You can view an updated post on this topic by clicking HERE!
UPDATE: On December 22nd, 2010, Governor Granholm vetoed MAR-supported legislation aimed at getting the housing market moving. Senate bill 77, which passed both the House and Senate in the last days of the 2010 session, allowed foreclosed properties to retain their principal residence exemption for a period of up to 3 years.
Look for this to be reintroduced sometime in early 2011.
Very interesting news was announced yesterday as new housing legislation unanimously passed in the Michigan Senate and now moves to the house for a vote. The topic – Homestead property taxes and the principal residence exemption deadline could be extended from May 1st to October 1st!
What does this mean to home buyers and sellers in Northern Michigan?
Currently, if you purchase a home in Michigan after May 1st and the house is currently not considered a “primary residence”the property taxes for the entire year will be based on the non-homestead tax rate which can be up to 18 mills higher. This would extend the deadline to October 1st which is great news for home buyers who purchase throughout the summer and intend to use the house as their primary residence if the seller is not currently taking advantage of the principal homestead exemption. This is also very beneficial to some sellers, especially within our Traverse City region (Grand Traverse County & Leelanau County) because of the large amount of second homes on the market. If you are selling a non primary residence home, currently you must sell that home before May 1st to a buyer who will file the principal residence exemption form in order for you to prorate your tax portion at a lower millage rate for the year of the sale. If they extend the date to October or November it could potentially reduce your tax bill significantly for the entire year, even if you sell in late summer/early fall. You can read the full press release below. Please let us know if you have any additional questions!
Senate Bill 77, sponsored by Senator Jud Gilbert (R – Algonac) unanimously passed the Michigan Senate today with a vote of 36-0 and now moves to the House of Representatives for consideration. This legislation would provide for an additional “Principal Residence” filing date of October 1st. It should be noted that an amendment has been added to the legislation to move the deadline from October 1st to November 1st for 2010 only so that homebuyers can take advantage of this taxpayer friendly legislation this year.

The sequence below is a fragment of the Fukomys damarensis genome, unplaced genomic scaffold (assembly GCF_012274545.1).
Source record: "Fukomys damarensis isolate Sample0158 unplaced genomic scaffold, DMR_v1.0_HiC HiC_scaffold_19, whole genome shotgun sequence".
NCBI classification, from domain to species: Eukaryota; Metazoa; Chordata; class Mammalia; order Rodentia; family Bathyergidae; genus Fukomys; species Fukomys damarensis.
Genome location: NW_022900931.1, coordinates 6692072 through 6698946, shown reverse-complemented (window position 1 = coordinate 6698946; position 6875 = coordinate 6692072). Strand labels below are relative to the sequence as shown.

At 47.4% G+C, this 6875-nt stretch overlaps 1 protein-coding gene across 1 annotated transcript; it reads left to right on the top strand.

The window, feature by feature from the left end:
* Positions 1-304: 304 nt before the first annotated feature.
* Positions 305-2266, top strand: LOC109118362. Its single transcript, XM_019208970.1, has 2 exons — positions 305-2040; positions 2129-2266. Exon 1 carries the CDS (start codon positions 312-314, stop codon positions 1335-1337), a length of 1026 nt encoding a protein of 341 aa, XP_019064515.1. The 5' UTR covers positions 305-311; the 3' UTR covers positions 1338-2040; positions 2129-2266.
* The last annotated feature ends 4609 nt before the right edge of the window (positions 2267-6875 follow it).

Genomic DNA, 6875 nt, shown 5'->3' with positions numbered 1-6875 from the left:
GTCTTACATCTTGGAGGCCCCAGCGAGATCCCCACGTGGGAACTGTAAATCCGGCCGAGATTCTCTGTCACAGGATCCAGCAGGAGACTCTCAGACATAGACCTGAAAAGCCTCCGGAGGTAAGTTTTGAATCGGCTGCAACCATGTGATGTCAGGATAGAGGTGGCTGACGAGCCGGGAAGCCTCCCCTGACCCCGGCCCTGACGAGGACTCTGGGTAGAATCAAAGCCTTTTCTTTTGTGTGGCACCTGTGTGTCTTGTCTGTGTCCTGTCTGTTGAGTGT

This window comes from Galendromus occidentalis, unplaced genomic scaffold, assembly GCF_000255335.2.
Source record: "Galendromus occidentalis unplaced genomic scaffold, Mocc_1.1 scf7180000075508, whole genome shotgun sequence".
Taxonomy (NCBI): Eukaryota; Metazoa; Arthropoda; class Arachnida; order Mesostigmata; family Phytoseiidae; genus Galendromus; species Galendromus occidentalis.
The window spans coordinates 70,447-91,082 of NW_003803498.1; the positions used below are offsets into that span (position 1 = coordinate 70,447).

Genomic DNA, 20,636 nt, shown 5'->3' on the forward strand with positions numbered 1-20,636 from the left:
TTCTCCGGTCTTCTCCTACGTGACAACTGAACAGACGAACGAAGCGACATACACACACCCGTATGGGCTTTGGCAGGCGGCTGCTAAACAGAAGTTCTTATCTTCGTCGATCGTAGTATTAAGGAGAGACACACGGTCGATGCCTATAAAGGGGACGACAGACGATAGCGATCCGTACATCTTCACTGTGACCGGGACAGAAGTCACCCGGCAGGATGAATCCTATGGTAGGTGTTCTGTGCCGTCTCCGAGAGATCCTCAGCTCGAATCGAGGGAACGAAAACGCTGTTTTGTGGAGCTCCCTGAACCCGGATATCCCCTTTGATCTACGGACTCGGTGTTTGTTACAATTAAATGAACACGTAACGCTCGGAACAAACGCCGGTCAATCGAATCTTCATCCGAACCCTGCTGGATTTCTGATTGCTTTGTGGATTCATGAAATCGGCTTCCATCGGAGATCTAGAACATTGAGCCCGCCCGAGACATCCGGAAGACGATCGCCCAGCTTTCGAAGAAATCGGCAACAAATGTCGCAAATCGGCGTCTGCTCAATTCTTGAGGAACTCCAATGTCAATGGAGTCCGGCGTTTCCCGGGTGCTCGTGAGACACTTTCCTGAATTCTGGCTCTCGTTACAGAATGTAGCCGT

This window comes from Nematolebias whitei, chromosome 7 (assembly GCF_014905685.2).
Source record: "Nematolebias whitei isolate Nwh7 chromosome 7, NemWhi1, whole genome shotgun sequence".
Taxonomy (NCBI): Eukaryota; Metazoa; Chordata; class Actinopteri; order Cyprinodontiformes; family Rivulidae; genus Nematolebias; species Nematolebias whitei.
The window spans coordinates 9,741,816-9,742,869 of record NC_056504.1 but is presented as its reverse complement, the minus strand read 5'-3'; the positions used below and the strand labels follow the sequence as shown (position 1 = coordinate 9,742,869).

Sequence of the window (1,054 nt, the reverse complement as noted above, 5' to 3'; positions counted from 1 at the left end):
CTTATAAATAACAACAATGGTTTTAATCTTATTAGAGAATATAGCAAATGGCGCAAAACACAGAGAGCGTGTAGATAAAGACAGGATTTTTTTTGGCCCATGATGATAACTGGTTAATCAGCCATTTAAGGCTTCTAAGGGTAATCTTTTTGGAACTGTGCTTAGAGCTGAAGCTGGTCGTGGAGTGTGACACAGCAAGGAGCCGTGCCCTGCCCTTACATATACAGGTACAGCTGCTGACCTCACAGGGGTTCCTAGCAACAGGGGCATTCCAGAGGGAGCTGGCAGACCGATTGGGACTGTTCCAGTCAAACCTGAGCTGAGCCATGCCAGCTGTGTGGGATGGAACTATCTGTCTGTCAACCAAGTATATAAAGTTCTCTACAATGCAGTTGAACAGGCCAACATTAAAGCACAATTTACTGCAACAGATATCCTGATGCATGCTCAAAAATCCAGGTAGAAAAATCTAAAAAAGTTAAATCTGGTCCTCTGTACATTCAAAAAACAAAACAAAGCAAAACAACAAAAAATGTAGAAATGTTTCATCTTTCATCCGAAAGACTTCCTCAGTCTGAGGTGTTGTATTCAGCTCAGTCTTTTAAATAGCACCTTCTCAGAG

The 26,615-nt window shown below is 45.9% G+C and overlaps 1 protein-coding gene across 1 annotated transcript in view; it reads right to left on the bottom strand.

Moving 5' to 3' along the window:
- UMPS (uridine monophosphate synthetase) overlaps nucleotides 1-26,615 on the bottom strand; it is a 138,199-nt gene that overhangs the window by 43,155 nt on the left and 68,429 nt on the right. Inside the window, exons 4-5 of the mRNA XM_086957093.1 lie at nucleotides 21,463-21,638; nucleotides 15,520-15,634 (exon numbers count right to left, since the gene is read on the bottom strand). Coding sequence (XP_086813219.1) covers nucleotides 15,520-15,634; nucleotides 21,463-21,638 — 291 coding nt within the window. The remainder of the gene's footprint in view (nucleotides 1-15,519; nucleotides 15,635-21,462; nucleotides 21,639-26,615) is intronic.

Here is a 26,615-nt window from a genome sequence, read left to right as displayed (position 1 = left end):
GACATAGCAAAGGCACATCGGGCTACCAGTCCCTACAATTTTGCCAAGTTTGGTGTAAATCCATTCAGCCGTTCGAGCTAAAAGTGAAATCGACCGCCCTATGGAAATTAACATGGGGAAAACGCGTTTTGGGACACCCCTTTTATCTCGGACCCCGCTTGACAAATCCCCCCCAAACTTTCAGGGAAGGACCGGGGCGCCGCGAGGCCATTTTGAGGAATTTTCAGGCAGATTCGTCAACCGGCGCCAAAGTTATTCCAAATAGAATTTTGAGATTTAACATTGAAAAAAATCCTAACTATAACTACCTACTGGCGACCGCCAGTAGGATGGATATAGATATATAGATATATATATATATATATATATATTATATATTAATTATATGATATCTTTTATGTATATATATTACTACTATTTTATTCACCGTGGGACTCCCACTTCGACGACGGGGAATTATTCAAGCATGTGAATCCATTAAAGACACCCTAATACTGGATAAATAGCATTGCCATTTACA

Under current law, homeowners may file a principal residence exemption on their primary home in Michigan. This exemption provides significant tax relief to those citizens that choose to call this state “home.” In order to claim this exemption, one must file the principal residence affidavit with their local government by May 1st. Buyers purchasing homes after the May 1st deadline, are hit with up to an additional 18 mills of non-homestead property taxes until the following year. This additional property tax burden is standing in the way of new homeownership and otherwise taxing those people that have declared Michigan their home, though they purchased after the deadline.
This legislation has become particularly important since “non principal residence” properties, specifically foreclosures, have flooded Michigan’s real estate market in recent years. The current situation prices buyers out of homes by forcing them to qualify for a mortgage at the higher tax rate. Those buyers that are able to purchase after May 1st are consequently stuck with a significant tax burden for the remainder of the year despite making that new purchase their principal residence. This bill would alleviate some of that pressure by creating a second filing deadline later in the year.
We remain cautiously optimistic regarding the passage of this legislation as there are a finite number of session days left this legislative session. The MAR Public Policy staff will continue to meet with the members of the Michigan House to express the importance of making this tax payer friendly legislation a priority.
Copyright Michigan Association of REALTORS®. Reprinted with permission.